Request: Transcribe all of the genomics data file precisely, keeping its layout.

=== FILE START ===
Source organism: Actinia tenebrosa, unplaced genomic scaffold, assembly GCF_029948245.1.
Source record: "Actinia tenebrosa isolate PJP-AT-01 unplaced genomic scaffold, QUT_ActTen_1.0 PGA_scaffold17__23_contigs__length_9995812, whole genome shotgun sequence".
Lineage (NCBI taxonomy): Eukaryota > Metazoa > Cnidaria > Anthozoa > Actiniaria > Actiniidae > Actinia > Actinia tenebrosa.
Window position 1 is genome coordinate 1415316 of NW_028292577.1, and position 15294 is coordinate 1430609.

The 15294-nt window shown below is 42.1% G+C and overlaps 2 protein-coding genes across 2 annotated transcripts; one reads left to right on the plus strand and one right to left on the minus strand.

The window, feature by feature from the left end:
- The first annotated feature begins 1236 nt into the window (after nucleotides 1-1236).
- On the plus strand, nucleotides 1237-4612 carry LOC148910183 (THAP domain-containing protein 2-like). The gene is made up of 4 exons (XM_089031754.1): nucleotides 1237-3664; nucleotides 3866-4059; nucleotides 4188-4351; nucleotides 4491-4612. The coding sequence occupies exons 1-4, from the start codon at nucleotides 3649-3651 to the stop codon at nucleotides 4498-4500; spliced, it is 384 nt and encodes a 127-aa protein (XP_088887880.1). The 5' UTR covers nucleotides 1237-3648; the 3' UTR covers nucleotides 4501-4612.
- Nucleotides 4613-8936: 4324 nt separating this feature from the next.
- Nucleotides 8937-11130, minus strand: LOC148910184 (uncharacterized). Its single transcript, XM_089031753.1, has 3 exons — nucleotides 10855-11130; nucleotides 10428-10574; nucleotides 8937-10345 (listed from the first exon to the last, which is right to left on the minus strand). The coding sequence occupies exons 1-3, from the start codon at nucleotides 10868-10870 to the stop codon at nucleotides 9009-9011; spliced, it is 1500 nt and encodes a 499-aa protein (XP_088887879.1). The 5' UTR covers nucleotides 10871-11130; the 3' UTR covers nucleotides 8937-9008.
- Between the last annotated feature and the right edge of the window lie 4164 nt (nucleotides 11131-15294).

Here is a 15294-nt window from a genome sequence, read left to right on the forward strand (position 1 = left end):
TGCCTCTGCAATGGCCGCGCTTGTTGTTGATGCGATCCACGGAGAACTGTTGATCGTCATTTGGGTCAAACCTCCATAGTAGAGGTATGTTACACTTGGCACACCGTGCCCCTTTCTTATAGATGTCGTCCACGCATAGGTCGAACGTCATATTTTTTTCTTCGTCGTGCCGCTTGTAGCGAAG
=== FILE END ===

Source organism: Actinia tenebrosa, unplaced genomic scaffold, assembly GCF_029948245.1.
Source record: "Actinia tenebrosa isolate PJP-AT-01 unplaced genomic scaffold, QUT_ActTen_1.0 PGA_scaffold17__23_contigs__length_9995812, whole genome shotgun sequence".
Lineage (NCBI taxonomy): Eukaryota > Metazoa > Cnidaria > Anthozoa > Actiniaria > Actiniidae > Actinia > Actinia tenebrosa.
Window position 1 is genome coordinate 1415316 of NW_028292577.1, and position 15294 is coordinate 1430609.

The 15294-nt window shown below is 42.1% G+C and overlaps 2 protein-coding genes across 2 annotated transcripts; one reads left to right on the plus strand and one right to left on the minus strand.

The window, feature by feature from the left end:
- The first annotated feature begins 1236 nt into the window (after nucleotides 1-1236).
- On the plus strand, nucleotides 1237-4612 carry LOC148910183 (THAP domain-containing protein 2-like). The gene is made up of 4 exons (XM_089031754.1): nucleotides 1237-3664; nucleotides 3866-4059; nucleotides 4188-4351; nucleotides 4491-4612. The coding sequence occupies exons 1-4, from the start codon at nucleotides 3649-3651 to the stop codon at nucleotides 4498-4500; spliced, it is 384 nt and encodes a 127-aa protein (XP_088887880.1). The 5' UTR covers nucleotides 1237-3648; the 3' UTR covers nucleotides 4501-4612.
- Nucleotides 4613-8936: 4324 nt separating this feature from the next.
- Nucleotides 8937-11130, minus strand: LOC148910184 (uncharacterized). Its single transcript, XM_089031753.1, has 3 exons — nucleotides 10855-11130; nucleotides 10428-10574; nucleotides 8937-10345 (listed from the first exon to the last, which is right to left on the minus strand). The coding sequence occupies exons 1-3, from the start codon at nucleotides 10868-10870 to the stop codon at nucleotides 9009-9011; spliced, it is 1500 nt and encodes a 499-aa protein (XP_088887879.1). The 5' UTR covers nucleotides 10871-11130; the 3' UTR covers nucleotides 8937-9008.
- Between the last annotated feature and the right edge of the window lie 4164 nt (nucleotides 11131-15294).

Here is a 15294-nt window from a genome sequence, read left to right on the forward strand (position 1 = left end):
TGCCTCTGCAATGGCCGCGCTTGTTGTTGATGCGATCCACGGAGAACTGTTGATCGTCATTTGGGTCAAACCTCCATAGTAGAGGTATGTTACACTTGGCACACCGTGCCCCTTTCTTATAGATGTCGTCCACGCATAGGTCGAACGTCATATTTTTTTCTTCGTCGTGCCGCTTGTAGCGAAG